I used the examples above of personal conversations I have had with people as a way to illustrate a point. My hunch is that most readers have a strong opinion about the content of those conversations: COVID, politics, and race. I’m sure some of you even started formulating how you might respond to those individuals by articulating what side of the battleground you stand on. Many of you would have lectured the young man I spoke with about the necessity of quarantine and protecting others. Others would have told him how outrageous the school board is or how ridiculous quarantine is. Some of you might have been quick to educate the middle-aged man about the merits of your political perspective, whether you are right or left of center. I’m sure that many readers wouldn’t hesitate to respond eloquently about race relations with the young mother and in the process miss the opportunity to empathize with her and listen to her fears without judgment either way.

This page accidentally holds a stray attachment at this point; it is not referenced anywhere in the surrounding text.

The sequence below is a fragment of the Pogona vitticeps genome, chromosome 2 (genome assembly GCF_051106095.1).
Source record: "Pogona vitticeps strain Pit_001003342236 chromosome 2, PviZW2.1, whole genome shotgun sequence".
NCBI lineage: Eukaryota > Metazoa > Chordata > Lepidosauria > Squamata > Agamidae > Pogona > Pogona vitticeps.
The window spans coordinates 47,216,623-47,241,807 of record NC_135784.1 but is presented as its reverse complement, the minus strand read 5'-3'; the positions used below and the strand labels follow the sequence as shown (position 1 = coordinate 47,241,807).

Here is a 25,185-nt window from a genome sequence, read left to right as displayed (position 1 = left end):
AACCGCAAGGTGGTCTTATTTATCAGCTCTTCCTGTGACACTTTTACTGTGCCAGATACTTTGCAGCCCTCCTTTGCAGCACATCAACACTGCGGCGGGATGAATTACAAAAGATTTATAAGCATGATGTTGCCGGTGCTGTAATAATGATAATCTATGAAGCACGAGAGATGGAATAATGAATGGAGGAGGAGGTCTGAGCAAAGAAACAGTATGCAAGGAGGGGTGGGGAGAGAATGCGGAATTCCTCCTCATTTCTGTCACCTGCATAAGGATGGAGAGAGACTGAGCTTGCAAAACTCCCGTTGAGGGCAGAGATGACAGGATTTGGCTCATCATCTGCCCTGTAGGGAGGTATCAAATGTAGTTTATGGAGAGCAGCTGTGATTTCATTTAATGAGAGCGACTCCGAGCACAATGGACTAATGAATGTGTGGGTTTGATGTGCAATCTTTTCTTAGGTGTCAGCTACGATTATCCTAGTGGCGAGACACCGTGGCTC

If we want to have hope about where we are headed, if we want to be a part of the solution rather than a part of the problem, it is incumbent upon us to approach the challenges we are facing from a position of love and mercy, not anger and arrogance. And that is where the hope lies for all of us. Many of us have heartbreaking stories about our experience the last several months, but the hope comes when we can look outside of what we are going through and look for opportunities every day to speak life into those around us. There is power in the intentional decision to love others because it breeds a common hope about the future. Trust me, I get it. All the challenges we are facing as a nation are real and they naturally illicit some fear and anxiety regardless of where you land ideologically. I know that many of us have encountered unthinkable hardship as we have navigated what seems like one problem after another. But perhaps paradoxically, our ability to feel more hopeful personally is built upon our intentional decision to lead those around us in love. So, if we choose love, we experience hope. And when we have hope together, we can all see a path forward into a bright future.